Player Profile: NY Surf’s Furtuna Velaj

Furtuna Velaj of the New York Surf
New York Surf's Furtuna Velaj (center). Photo: Anthony Panzino/Eireann Photography

New York Surf forward Furtuna Velaj has lived a life most could not imagine. And no matter the challenges she has faced, from her days as a child growing up in war-torn Kosovo to her trek through Europe and eventually to the United States, soccer has been a constant.

“My family lived in a small village in Kosovo, and I used to play soccer all the time,” Velaj said. “At school during recess and every Sunday after church, I would play. I was a bit of a tomboy, so I was playing pretty much any chance I got. I lived on a farm, and we didn’t have a TV. There were only animals. We were really poor, so we didn’t have much entertainment. Soccer was one of those things that was like ‘here’s a ball, play.’ You would play with animals, whether it was with rocks or a soccer ball.”

The ever-growing conflict between Kosovo and Serbia eventually forced Velaj, then seven years old, and her family out of their home as they headed to the United States. The trek was not easy, as they first relocated in Montenegro en route to Spain and Cuba, and then to Florida and New York before landing in Connecticut where an aunt lived.

Living in a two-bedroom apartment with 20 family members, Velaj adjusted to a new life in the U.S., but one constant remained.

“Soccer has played a very important role in my life,” Velaj said. “Soccer gave me the opportunity to go to school and to get a college education. It gave me an opportunity to travel and to see so many places, which has made me a well-rounded person and has opened my eyes up to the world. If it wasn’t for soccer, I never would have been able to do that at such a young age.”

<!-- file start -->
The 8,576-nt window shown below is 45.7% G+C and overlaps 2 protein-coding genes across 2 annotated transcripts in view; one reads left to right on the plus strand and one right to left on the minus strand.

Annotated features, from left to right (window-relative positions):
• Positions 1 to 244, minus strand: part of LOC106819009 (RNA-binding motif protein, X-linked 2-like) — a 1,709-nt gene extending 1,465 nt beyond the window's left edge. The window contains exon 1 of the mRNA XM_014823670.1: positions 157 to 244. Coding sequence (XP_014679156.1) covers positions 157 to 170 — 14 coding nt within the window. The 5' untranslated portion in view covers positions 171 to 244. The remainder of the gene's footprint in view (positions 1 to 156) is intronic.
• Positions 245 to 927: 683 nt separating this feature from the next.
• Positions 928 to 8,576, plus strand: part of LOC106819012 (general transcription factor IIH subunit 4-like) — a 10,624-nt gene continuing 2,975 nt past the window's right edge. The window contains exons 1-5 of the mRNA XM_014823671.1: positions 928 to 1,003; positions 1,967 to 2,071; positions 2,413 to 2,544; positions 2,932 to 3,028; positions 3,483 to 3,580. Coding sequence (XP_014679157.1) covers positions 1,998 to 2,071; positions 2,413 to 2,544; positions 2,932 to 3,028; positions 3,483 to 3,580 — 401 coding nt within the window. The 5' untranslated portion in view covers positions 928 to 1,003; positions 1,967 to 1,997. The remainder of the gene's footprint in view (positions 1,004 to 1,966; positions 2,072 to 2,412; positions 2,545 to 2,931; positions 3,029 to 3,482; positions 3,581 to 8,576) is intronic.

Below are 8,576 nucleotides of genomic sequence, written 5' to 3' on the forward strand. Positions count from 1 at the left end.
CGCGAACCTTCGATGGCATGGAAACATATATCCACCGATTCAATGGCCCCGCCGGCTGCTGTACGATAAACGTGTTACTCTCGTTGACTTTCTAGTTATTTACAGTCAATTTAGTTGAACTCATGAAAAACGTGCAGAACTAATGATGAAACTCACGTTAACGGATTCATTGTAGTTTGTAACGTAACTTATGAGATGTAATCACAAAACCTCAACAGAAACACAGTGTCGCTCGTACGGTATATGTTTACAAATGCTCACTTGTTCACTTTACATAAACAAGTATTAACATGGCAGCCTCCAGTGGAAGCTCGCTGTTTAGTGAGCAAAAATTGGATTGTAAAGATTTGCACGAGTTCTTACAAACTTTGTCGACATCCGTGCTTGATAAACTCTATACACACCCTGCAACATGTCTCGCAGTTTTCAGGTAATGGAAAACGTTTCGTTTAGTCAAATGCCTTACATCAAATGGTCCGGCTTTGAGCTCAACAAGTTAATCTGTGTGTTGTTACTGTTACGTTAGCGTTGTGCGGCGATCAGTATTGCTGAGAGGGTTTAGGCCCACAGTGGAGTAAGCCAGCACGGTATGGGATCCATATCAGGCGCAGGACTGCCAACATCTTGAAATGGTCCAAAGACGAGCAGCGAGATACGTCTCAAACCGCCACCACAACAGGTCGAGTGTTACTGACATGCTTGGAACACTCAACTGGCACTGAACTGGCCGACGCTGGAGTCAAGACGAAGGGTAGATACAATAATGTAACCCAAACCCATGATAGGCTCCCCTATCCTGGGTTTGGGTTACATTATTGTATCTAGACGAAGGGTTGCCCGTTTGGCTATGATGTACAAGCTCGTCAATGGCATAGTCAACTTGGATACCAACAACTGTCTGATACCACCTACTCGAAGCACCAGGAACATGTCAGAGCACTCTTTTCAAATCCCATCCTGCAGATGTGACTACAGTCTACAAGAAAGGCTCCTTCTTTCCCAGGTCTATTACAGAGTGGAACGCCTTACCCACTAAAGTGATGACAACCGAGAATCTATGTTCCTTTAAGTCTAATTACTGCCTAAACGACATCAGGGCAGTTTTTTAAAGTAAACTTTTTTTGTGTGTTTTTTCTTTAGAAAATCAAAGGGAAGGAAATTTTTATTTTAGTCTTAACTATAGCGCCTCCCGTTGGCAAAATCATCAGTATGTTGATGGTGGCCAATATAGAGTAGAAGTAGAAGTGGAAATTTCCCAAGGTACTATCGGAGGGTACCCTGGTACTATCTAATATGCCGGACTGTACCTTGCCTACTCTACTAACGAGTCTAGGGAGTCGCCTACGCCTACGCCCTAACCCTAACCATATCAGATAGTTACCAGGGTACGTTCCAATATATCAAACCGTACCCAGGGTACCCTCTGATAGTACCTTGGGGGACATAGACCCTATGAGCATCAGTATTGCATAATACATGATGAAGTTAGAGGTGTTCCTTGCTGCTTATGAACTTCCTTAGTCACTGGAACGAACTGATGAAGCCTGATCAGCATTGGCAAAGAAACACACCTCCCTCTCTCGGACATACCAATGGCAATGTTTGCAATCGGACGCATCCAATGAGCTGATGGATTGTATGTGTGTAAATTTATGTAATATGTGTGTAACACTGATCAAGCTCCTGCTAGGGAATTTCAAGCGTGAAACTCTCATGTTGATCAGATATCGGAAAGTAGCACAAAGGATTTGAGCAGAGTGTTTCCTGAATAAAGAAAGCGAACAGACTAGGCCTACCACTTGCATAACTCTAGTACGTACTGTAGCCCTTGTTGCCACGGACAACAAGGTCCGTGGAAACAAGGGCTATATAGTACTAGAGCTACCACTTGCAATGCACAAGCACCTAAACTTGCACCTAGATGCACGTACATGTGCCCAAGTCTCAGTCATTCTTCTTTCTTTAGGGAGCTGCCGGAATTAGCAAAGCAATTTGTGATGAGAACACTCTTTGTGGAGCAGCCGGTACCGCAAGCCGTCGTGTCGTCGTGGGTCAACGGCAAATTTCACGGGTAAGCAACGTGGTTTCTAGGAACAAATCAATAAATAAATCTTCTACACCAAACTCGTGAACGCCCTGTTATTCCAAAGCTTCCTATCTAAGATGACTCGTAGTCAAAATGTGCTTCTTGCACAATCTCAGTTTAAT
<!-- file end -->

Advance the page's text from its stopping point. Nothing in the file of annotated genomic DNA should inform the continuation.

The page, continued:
Velaj eventually earned her way into Quinnipiac University in North Haven, Connecticut. During her college days, she shined on the field recording 94 points on 39 goals and 16 assists during her four years on campus. The points and goals are fourth best in program history. Velaj also excelled in the classroom, getting a degree in Political Science.

Since graduating from Quinnipiac, she has suited up for the Albania Women’s National Team, and she also spent time with the Boston Breakers in between the closure of Women’s Professional Soccer and the foundation of the National Women’s Soccer League. Additionally, she has traveled the world playing with Afturelding (Iceland), Toronto Lady Lynx (USL W-League), PK-35 Vantaa (Finland), Kolbotn IL (Norway), SC Sand (Germany) and now with New York Surf in United Women’s Soccer.

Following her season with the Surf in United Women’s Soccer, Velaj will look to join an NWSL club.

She said her persistence in pursuing her professional soccer career, despite the many challenges she has faced, comes from the values she received from her family.

“You have to work hard. Life isn’t always fair,” she said. “Things are going to happen in your life that you can’t control, but you can always control your attitude. You have to control how you react and in what you do. My family always taught me to work hard and be a good person. When I play soccer, that’s what I try to do; work hard and be a good teammate. I used to have to have crazy ambitious goals because I am a very ambitious person, but the older I’ve gotten, the more humble I’ve become. If it happens, it happens. But if not, life goes on. It’s not the end of the world.”

And she has a message to the next generation of women soccer players.

“My message to every young girl out there who wants to be a professional soccer player is this,” Velaj said. “School is more important than anything. You need an education. That’s one thing my parents taught me. Education is always number one, and sports is number two. Playing soccer is a short-term career, so you can only do it temporarily. Eventually, you need a backup plan. First is education.

“Secondly, never stop growing and learning as a soccer player or as a human being. You have to keep that positive mindset to never stop learning and never stop wanting to grow. Nothing in life comes easily. The best things in life are actually really hard. Success doesn’t come easily, either. You just have to keep working and keep pounding away, and also enjoy the journey because that’s the best part.”

Player profile provided by New York Surf.